Opinion: 'Death by China' or uncovered hostility toward China?
Updated 15:42, 11-Jul-2018
By Kong Qingjiang
["china","north america"]
Editor's note: Kong Qingjiang is the dean of the School of International Law at the China University of Political Science and Law. The article reflects the author's opinions, and not necessarily the views of CGTN.
US President Donald Trump's arguments on his trade provocations against China, America’s allies and neighbors, can be found in the book “Death by China.” The writer is Peter Navarro, an American economist who currently serves as the director of the White House National Trade Council.
After reading "Death by China: Confronting the Dragon – A Global Call to Action" by Peter Navarro, what struck you most was probably that the author was not afraid to speculate on the Chinese with the greatest malice, I bet. A stunning title like Death by China is not the only factor that would instill in you a sense of uneasiness and compel you to think about the true intention of this book.
A further cursory look at the chapter headings in the contents would add to the uneasiness that arises from the bottom of your heart: Death by Chinese Poison, Death by Chinese Junk, Death to America’s Manufacturing Base, Death by Currency Manipulation, Death by Colonial Dragon, Death by Blue Water Navy, Death by Chinese Spy. In the author’s description, China is like "death," haunting the United States and the West as a whole.
He wrote, “unscrupulous Chinese entrepreneurs are flooding world markets with a range of bone-crushing, cancer-causing, flammable, poisonous, and otherwise lethal products, foods, and drugs.” He further wrote, “China’s perverse brand of Communist-style 'State Capitalism' has totally shredded the principles of both free markets and free trade… China’s state-backed 'national champions' have deployed a potent mix of mercantilist and protectionist weapons to pick off America’s industries job by job and one by one.”
Cover of "Death by China: Confronting the Dragon" by Peter Navarro

Cover of "Death by China: Confronting the Dragon" by Peter Navarro

In this regard, he coined the term “weapons of job destruction” to refer to “massive illegal export subsidies, the rampant counterfeiting of US intellectual property, pitifully lax environment protections, the pervasive use of slave labor” and “shamelessly manipulated currency.”
Enough! I don’t need to cite more. You will find that the author is innovative in inventing derogatory terms, which are often contrary to the common sense of economics, and the book is full of false and malicious accusations against China. Readers are led to believe that China is no more than a hell. Ironically, rarely can the reader find well-documented evidence in the book.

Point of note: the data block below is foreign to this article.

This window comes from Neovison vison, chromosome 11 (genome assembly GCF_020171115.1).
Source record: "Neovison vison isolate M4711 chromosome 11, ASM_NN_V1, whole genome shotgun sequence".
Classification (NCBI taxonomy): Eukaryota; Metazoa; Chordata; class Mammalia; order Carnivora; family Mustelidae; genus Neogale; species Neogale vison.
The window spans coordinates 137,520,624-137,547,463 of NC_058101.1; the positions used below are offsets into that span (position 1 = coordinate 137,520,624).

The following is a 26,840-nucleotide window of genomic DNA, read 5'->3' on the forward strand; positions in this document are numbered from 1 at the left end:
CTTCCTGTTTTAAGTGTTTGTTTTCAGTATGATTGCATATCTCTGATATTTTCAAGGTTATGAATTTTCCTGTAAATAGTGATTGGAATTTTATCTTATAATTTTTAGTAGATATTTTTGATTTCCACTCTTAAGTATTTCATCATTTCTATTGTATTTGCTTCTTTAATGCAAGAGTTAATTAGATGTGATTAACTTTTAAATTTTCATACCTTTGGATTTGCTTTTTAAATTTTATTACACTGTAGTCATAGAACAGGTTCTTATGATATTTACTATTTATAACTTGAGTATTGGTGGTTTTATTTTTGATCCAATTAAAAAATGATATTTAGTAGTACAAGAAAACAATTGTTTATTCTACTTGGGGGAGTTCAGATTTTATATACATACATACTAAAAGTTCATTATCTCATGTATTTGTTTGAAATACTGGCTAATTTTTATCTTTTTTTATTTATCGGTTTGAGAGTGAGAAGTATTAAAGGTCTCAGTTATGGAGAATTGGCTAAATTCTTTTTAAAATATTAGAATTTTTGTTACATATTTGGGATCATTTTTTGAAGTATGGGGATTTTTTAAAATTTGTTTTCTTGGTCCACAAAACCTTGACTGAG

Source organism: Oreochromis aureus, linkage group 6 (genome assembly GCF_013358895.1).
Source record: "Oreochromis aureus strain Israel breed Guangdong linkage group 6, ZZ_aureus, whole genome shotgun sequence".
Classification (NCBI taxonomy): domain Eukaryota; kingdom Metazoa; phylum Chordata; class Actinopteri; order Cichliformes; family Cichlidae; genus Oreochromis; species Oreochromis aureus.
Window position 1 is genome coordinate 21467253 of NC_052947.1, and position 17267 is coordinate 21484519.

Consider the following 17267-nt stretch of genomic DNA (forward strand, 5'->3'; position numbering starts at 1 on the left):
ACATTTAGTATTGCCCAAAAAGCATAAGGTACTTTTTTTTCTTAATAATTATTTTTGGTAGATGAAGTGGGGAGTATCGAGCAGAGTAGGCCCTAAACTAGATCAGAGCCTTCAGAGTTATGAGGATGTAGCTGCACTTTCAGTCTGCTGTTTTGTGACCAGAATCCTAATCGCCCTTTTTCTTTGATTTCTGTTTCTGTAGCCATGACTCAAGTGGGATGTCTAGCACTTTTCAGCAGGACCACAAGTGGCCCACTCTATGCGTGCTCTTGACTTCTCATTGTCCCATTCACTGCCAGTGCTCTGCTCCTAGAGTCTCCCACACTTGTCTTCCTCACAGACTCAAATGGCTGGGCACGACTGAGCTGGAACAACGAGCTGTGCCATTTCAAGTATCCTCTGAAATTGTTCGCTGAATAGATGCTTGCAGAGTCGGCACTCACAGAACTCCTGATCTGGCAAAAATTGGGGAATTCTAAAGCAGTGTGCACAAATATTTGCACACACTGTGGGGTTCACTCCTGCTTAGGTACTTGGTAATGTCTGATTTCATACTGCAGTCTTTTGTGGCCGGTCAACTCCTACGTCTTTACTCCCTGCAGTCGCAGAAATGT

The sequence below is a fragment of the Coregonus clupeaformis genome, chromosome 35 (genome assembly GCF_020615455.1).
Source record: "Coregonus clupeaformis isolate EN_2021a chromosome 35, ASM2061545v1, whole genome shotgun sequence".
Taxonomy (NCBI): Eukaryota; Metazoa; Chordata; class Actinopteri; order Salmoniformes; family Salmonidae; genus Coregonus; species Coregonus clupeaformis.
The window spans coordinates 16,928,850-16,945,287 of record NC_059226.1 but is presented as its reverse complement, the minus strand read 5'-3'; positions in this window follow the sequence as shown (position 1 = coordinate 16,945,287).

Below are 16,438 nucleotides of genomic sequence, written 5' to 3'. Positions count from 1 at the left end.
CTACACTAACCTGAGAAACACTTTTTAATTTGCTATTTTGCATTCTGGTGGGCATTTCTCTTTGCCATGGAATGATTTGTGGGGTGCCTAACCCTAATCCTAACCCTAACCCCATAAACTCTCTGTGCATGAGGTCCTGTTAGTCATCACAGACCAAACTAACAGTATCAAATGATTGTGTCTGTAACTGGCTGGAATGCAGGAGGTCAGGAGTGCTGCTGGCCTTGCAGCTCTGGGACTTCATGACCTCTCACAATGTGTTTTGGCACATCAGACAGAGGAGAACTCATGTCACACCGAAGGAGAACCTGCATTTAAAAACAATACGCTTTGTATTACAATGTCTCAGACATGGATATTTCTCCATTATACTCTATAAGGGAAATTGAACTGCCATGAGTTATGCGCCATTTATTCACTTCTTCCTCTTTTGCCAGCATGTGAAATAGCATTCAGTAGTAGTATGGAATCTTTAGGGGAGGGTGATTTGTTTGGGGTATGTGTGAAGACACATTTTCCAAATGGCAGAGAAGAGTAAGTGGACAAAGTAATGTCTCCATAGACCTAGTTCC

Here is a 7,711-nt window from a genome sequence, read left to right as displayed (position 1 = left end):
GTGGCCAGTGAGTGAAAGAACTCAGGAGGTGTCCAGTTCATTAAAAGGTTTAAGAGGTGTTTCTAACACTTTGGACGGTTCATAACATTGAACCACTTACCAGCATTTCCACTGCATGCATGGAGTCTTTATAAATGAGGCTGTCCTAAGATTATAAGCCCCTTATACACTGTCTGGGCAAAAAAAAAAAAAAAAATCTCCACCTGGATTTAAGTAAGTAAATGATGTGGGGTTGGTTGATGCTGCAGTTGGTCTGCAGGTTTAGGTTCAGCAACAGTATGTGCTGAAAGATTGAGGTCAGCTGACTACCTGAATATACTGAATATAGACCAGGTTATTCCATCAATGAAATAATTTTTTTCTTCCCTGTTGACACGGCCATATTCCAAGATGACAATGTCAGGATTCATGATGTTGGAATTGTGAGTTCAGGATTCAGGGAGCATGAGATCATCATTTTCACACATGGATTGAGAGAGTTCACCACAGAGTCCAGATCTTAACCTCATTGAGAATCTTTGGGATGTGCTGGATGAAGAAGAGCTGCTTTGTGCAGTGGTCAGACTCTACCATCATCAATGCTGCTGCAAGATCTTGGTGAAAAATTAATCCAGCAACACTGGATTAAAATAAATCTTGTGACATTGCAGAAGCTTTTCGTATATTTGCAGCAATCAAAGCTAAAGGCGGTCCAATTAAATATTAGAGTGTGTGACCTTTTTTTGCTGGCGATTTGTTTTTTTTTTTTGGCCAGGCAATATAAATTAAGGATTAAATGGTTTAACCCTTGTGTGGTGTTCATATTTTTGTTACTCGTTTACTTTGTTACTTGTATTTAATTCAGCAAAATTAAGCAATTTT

A book like this, full of illusionary masochism and groundless accusation, would have turned out to be that of a paranoid, rather than that of a professor of economics. No wonder the book failed to attract adequate attention of serious US economists and students of China long after it was published.
In China, in particular, nobody took the book seriously. Surprising to all, unfortunately, the author of this book became a close guest of the US president and later the director of the National Trade Council. What a world!
Of course, Navarro is not a paranoid. He is just hostile to the People’s Republic of China. In order to mobilize his ally, he had to portray a dark picture of China, create a dangerous world that China is associated with, and instill horror and hostility in his believers and those who might have never been to China and who understand China from selected media outlets rather from the real China.
The White House, Washington, DC /VCG Photo

The White House, Washington, DC /VCG Photo

This is why he exaggerated the environment problem in China, while keeping blind to the stringent environment policy and its achievement. That is why he deliberately criticized China’s “misuse of peace-keeping mission,” of which the international community has a high opinion. That is also why he blamed China for “exploiting” mineral resources in Africa, which in fact has helped boost the economic development of the African countries and alleviate the poverty of local people. We don’t need to cite more in this regard.
Navarro is egotistical. He is not a military expert. But he dared to talk about China's military buildup. He ridiculed all the China policy choices that Americans, who are either seasoned political elites or experienced businessmen, favored. He provided his countrymen and other Westerners with “a survival guide and an action plan.”
Look at what he wisely advised: “Avoid Death by Chinese Junk and Poison,” “Disarm China’s Weapons of Job Destruction,” “Drawing a hard line in the sand on Chinese espionage and Cyberwarfare.” Enough!
What we find is nothing but a book that says "ignore everything about China" and "stay alert against China." I don’t know if the advice from this wise man is more attractive to the ordinary US consumer than the reliable and cheaper Chinese goods. But I do doubt that the containment policy, if it's adopted, can inhibit the rise of China. 
As a matter of fact, even Navarro occasionally – amid his accusations against China – talked about China’s technological development in an obviously envious mood.
Harvard-trained Navarro is smart. He claims to be Chinese-friendly. In the end of the book, he lavishly praised “Chinese people from San Francisco and Toronto to Singapore and Taipei” for their success, setting a different tone from the theme of the book. Navarro did so in an apparent attempt to make his book more convincing to prospective readers and even Chinese readers. 
Unfortunately, no reasonable person, regardless of Chinese or American, would be misled to believe there exists another Navarro in him. As a matter of fact, before he came into the White House’s side hall, many had recognized his views as “misguided” and “dangerous.”